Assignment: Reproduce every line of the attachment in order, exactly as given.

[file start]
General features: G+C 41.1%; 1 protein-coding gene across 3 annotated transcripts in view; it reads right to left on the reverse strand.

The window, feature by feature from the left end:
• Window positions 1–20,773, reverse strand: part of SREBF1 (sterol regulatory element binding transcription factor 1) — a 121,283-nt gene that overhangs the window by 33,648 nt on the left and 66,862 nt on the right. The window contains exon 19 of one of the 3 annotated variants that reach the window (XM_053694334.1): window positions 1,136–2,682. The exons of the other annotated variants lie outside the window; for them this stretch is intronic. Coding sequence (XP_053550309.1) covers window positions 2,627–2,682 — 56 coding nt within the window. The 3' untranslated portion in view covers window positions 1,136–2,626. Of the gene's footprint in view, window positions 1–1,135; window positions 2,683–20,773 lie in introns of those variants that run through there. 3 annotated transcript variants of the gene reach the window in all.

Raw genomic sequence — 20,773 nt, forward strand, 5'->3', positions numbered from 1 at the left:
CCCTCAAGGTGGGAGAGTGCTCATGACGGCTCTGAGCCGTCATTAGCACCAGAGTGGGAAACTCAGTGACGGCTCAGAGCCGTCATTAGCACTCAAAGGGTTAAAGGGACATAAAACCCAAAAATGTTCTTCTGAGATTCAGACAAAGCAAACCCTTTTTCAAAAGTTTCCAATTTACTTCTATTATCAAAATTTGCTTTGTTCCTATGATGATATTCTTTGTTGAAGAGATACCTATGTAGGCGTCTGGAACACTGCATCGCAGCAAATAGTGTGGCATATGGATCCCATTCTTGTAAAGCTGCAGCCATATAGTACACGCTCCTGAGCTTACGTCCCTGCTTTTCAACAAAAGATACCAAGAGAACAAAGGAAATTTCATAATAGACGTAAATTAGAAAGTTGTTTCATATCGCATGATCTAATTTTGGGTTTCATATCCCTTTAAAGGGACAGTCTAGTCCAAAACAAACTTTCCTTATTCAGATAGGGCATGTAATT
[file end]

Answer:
General features: G+C 41.1%; 1 protein-coding gene across 3 annotated transcripts in view; it reads right to left on the reverse strand.

The window, feature by feature from the left end:
• Window positions 1–20,773, reverse strand: part of SREBF1 (sterol regulatory element binding transcription factor 1) — a 121,283-nt gene that overhangs the window by 33,648 nt on the left and 66,862 nt on the right. The window contains exon 19 of one of the 3 annotated variants that reach the window (XM_053694334.1): window positions 1,136–2,682. The exons of the other annotated variants lie outside the window; for them this stretch is intronic. Coding sequence (XP_053550309.1) covers window positions 2,627–2,682 — 56 coding nt within the window. The 3' untranslated portion in view covers window positions 1,136–2,626. Of the gene's footprint in view, window positions 1–1,135; window positions 2,683–20,773 lie in introns of those variants that run through there. 3 annotated transcript variants of the gene reach the window in all.

Raw genomic sequence — 20,773 nt, forward strand, 5'->3', positions numbered from 1 at the left:
CCCTCAAGGTGGGAGAGTGCTCATGACGGCTCTGAGCCGTCATTAGCACCAGAGTGGGAAACTCAGTGACGGCTCAGAGCCGTCATTAGCACTCAAAGGGTTAAAGGGACATAAAACCCAAAAATGTTCTTCTGAGATTCAGACAAAGCAAACCCTTTTTCAAAAGTTTCCAATTTACTTCTATTATCAAAATTTGCTTTGTTCCTATGATGATATTCTTTGTTGAAGAGATACCTATGTAGGCGTCTGGAACACTGCATCGCAGCAAATAGTGTGGCATATGGATCCCATTCTTGTAAAGCTGCAGCCATATAGTACACGCTCCTGAGCTTACGTCCCTGCTTTTCAACAAAAGATACCAAGAGAACAAAGGAAATTTCATAATAGACGTAAATTAGAAAGTTGTTTCATATCGCATGATCTAATTTTGGGTTTCATATCCCTTTAAAGGGACAGTCTAGTCCAAAACAAACTTTCCTTATTCAGATAGGGCATGTAATT